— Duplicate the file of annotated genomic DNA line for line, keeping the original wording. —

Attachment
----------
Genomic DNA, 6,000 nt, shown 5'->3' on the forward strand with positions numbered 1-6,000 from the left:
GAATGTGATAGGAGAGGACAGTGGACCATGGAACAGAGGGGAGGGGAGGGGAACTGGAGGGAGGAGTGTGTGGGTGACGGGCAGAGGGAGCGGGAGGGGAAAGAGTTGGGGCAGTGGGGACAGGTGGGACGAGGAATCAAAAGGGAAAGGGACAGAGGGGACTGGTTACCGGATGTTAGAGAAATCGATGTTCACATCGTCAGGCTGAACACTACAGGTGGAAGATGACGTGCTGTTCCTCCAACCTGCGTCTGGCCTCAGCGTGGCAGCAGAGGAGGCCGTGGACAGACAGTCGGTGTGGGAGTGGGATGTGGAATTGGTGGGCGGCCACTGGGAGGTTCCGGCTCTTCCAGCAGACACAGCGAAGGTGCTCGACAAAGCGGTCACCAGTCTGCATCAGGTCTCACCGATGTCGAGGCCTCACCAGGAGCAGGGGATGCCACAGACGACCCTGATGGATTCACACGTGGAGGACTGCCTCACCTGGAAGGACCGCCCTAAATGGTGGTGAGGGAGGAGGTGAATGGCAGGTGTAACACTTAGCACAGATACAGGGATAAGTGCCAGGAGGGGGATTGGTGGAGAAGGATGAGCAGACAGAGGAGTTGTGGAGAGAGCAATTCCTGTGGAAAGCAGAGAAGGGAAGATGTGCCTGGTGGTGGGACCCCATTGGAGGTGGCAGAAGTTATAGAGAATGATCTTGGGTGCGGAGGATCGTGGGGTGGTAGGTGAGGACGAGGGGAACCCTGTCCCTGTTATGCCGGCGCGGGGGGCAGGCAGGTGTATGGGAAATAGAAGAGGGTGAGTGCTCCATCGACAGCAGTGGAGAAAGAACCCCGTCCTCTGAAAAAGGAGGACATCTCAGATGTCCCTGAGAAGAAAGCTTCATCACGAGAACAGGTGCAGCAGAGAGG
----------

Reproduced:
Genomic DNA, 6,000 nt, shown 5'->3' on the forward strand with positions numbered 1-6,000 from the left:
GAATGTGATAGGAGAGGACAGTGGACCATGGAACAGAGGGGAGGGGAGGGGAACTGGAGGGAGGAGTGTGTGGGTGACGGGCAGAGGGAGCGGGAGGGGAAAGAGTTGGGGCAGTGGGGACAGGTGGGACGAGGAATCAAAAGGGAAAGGGACAGAGGGGACTGGTTACCGGATGTTAGAGAAATCGATGTTCACATCGTCAGGCTGAACACTACAGGTGGAAGATGACGTGCTGTTCCTCCAACCTGCGTCTGGCCTCAGCGTGGCAGCAGAGGAGGCCGTGGACAGACAGTCGGTGTGGGAGTGGGATGTGGAATTGGTGGGCGGCCACTGGGAGGTTCCGGCTCTTCCAGCAGACACAGCGAAGGTGCTCGACAAAGCGGTCACCAGTCTGCATCAGGTCTCACCGATGTCGAGGCCTCACCAGGAGCAGGGGATGCCACAGACGACCCTGATGGATTCACACGTGGAGGACTGCCTCACCTGGAAGGACCGCCCTAAATGGTGGTGAGGGAGGAGGTGAATGGCAGGTGTAACACTTAGCACAGATACAGGGATAAGTGCCAGGAGGGGGATTGGTGGAGAAGGATGAGCAGACAGAGGAGTTGTGGAGAGAGCAATTCCTGTGGAAAGCAGAGAAGGGAAGATGTGCCTGGTGGTGGGACCCCATTGGAGGTGGCAGAAGTTATAGAGAATGATCTTGGGTGCGGAGGATCGTGGGGTGGTAGGTGAGGACGAGGGGAACCCTGTCCCTGTTATGCCGGCGCGGGGGGCAGGCAGGTGTATGGGAAATAGAAGAGGGTGAGTGCTCCATCGACAGCAGTGGAGAAAGAACCCCGTCCTCTGAAAAAGGAGGACATCTCAGATGTCCCTGAGAAGAAAGCTTCATCACGAGAACAGGTGCAGCAGAGAGG